Melissa Patno’s pet Pomeranian

Ahwatukee resident Melissa Patno’s pet Pomeranian of nearly 15 years, Drake Teddy, was brutally slain by a bobcat that snatched the dog out of the backyard.

A bobcat ruined Melissa Patno’s holiday and changed her life forever.

Just around dusk Nov. 22, the bobcat got into her home, which backs up to Desert Foothills Parkway between Chandler Boulevard and the freeway, and seized her 9-pound Pomeranian, a family pet of nearly 15 years

By the time Patno and her husband found little Drake Teddy, it was too late.

“He was alone in the backyard, Patno said. “My daughter heard him yelp as he was either coming inside or going outside through the doggie door.  I went out shortly after to look for him in the yard, but could not find him.  

“My husband and I went down to the wash with a flashlight and located the bobcat with our dog. My husband scared it away and gathered our dog’s remains.”

Patno said the cat apparently jumped onto the back wall to get into the yard “and then took our dog back over the wall.”

The attack was the latest reported incident in a string of assaults on pets in Ahwatukee by bobcats or coyotes in recent months.

Joe Allen, owner of Animal Control Phoenix, a company specializing in handling wildlife pests, sayid on his website, “Bobcat attacks are on the rise in Phoenix.”

“Bobcats are considered to be a predatory species because of their habits of attacking pets, animals and livestock,” Allen advises. “They are generally not considered to be a threat to humans, except in cases of rabies.”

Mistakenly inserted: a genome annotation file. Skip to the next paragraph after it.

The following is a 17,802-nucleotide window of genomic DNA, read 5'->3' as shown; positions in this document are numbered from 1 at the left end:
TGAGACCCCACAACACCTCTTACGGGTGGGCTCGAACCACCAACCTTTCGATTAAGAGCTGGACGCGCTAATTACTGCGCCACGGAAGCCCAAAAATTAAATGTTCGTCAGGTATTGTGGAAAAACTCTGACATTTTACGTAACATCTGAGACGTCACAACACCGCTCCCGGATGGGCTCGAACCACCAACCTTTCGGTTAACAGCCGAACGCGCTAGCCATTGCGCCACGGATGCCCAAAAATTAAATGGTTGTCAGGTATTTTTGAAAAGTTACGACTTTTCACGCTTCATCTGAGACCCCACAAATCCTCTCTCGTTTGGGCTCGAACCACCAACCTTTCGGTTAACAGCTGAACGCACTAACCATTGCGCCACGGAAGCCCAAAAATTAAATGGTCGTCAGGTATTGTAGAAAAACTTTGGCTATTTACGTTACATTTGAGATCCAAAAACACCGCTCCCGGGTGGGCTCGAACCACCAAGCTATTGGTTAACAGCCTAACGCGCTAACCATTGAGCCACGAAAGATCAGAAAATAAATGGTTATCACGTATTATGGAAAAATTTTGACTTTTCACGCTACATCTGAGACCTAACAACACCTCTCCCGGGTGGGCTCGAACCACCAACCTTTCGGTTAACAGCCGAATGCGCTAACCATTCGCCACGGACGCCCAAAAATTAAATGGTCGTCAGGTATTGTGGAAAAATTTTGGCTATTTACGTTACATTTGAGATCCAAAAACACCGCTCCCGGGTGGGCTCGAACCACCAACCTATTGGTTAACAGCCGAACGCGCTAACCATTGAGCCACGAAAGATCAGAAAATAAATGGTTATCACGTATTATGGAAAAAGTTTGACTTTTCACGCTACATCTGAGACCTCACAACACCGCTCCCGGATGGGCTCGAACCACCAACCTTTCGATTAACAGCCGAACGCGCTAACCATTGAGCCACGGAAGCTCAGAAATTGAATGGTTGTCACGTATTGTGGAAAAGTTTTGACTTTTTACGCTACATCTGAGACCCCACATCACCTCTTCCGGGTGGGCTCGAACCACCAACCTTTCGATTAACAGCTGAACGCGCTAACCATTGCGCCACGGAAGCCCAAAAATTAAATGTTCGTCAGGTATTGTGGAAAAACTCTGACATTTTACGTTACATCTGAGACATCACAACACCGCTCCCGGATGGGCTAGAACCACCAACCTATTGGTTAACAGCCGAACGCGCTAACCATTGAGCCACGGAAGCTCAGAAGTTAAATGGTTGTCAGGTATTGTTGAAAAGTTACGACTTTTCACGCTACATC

Bobcats look much like domestic cats, but are much larger, with long legs and distinct pointy ears and short ‘bobbed’ tails.

While they are not known to attack large dogs and people unless rabid, bobcats can get into garbage cans and look at smaller animals as prey.

Like coyotes, bobcats are attracted by pet food, outside watering bowls, unsecured garbage cans, fruit under trees, unattended small pets and areas providing shelter, Allen says, noting they can jump as high as 12 feet and “easily clear standard 6’ block wall fencing.”

He advises people who encounter a bobcat should scare it away by making loud noises, waving hands or sticks in the air or throwing whatever is available or using mace or pepper spray.

“Move toward other people or areas of safety,” he advises. “Keep eye contact and do not run away.”

To keep them away from your property, Allen advises to leave no food sources, including fruit under trees; secure garbage can lids, keep bushes and grass short, and install motion-sensing lights and sprinklers.

Patno hopes people in the general area where she lives will alert to the “bobcat preying in our neighborhood and watch their small pets very closely.”

For now, she and her family are dealing with their loss. 

“We are heartbroken and devastated to lose our beloved family pet,” she said.

(1) comment

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